2. Laurie- thanks for your comments! I agree that every child is different, and some children (especially once out of the toddler years) tolerate phlebotomy without any issues whatsoever. However, it has been my experience as a pediatrician (and someone who has been in the position of both drawing blood from a young child and administering skin testing), that the experience for the parent, child, and health care provider is generally easier during skin testing.

    When pediatric skin testing is done appropriately, the number of tests is much lower than it would be for an adult. My environmental panel, for example, includes only 10 small pricks, which are all applied simultaneously (less than 3 seconds to apply the whole shebang).

    I must ask why, if your 6 year old son had previously tolerated peanut butter without incident, and there was no reaction within a close time-frame of eating the peanut butter (you mentioned that same day, but not an immediate time-frame), why was peanut allergy even suspected in this case? Without knowing the details of your child's situation, I would venture that the majority of allergists probably would not have recommended either blood or skin testing to peanut in this case, saving you and your child the hassle, and your insurance company the expense.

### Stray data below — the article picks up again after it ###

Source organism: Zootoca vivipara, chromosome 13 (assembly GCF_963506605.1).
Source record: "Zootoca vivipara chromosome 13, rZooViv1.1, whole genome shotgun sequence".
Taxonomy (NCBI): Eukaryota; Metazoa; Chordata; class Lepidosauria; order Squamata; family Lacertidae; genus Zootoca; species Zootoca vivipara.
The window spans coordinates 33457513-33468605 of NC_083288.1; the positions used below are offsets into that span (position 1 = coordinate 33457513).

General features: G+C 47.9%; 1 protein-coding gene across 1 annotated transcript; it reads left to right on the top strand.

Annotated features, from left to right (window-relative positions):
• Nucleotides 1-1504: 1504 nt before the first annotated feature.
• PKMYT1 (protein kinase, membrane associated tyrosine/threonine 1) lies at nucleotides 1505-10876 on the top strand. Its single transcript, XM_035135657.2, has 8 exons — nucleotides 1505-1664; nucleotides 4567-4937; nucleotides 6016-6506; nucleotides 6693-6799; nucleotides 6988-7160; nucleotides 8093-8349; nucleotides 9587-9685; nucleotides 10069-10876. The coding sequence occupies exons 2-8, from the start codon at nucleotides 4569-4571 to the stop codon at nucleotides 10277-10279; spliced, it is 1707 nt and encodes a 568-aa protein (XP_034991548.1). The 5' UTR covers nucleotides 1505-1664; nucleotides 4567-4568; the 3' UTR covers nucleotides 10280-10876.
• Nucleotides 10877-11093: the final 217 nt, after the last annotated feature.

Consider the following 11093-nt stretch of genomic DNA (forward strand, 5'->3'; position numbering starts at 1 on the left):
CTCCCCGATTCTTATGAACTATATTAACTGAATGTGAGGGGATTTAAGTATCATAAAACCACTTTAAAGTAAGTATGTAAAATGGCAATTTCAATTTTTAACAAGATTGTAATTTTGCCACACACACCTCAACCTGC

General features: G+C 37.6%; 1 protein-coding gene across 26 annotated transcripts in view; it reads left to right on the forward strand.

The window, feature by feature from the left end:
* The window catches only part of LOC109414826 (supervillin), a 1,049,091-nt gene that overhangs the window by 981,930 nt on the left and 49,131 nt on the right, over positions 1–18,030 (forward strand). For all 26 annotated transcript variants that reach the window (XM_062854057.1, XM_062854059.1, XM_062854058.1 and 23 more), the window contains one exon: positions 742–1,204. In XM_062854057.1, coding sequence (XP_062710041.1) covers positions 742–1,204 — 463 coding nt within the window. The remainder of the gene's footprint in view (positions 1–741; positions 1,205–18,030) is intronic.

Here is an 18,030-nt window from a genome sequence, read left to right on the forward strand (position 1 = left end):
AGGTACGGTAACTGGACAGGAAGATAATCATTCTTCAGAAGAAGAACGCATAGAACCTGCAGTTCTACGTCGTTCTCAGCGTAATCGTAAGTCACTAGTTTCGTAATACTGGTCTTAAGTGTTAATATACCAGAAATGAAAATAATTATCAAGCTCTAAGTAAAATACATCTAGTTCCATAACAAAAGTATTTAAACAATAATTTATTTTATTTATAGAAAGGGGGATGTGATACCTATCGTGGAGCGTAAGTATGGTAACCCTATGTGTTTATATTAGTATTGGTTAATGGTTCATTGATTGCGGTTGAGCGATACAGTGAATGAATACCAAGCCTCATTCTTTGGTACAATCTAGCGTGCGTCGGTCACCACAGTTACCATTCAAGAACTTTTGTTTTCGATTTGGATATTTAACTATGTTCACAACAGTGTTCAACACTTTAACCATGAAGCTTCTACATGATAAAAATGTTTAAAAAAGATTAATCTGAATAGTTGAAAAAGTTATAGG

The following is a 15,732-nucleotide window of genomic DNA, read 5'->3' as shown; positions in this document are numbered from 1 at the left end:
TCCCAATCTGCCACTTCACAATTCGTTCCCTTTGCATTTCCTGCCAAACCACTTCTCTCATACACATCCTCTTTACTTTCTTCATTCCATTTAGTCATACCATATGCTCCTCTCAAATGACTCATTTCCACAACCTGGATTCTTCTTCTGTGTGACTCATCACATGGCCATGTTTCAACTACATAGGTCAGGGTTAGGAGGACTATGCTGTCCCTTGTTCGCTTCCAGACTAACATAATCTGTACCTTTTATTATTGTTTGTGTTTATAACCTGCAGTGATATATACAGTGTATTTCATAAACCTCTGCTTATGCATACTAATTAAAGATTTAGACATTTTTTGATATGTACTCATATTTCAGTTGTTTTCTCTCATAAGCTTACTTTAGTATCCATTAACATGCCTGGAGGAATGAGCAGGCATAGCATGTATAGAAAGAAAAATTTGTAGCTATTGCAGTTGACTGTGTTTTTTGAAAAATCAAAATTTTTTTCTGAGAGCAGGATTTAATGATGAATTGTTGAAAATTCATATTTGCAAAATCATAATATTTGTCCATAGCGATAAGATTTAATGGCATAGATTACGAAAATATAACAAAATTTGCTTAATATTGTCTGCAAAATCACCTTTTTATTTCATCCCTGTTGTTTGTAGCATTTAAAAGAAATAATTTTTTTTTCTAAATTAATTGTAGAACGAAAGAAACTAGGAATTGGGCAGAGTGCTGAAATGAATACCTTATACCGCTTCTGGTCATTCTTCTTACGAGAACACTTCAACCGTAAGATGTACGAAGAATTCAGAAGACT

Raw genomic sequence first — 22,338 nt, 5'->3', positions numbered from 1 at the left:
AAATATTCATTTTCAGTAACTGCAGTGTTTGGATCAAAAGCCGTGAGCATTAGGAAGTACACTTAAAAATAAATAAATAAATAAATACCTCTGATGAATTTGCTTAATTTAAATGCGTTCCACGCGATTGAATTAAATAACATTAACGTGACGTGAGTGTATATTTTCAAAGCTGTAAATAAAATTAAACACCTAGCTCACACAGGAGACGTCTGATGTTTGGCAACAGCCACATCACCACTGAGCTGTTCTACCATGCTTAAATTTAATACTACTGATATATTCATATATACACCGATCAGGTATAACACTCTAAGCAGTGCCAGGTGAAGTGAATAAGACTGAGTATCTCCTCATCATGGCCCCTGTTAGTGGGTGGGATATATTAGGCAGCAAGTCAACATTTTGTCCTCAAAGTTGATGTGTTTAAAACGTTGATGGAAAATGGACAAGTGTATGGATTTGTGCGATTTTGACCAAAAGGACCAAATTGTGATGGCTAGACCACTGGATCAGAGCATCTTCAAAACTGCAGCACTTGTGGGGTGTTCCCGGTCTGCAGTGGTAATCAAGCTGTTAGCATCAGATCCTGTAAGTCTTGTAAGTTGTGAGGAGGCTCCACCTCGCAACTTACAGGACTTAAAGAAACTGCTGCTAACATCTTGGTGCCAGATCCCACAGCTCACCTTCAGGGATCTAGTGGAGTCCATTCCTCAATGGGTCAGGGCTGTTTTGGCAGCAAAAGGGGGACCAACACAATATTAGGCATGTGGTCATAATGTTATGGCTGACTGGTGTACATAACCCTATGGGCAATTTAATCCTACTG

At the end of the day, the costs that are most important to consider are the costs to the health care system as a whole. Even if you don't get a bill for blood testing, these costs are inevitably rolled into your premiums and those of your neighbors. It may not seem like a big deal in a single case, but when it becomes a trend (as blood-based allergy testing has recently), all the little ripples add up to a very big wave- and larger health care utilization costs for everyone.

    Thanks again for your comments- I appreciate the discussion!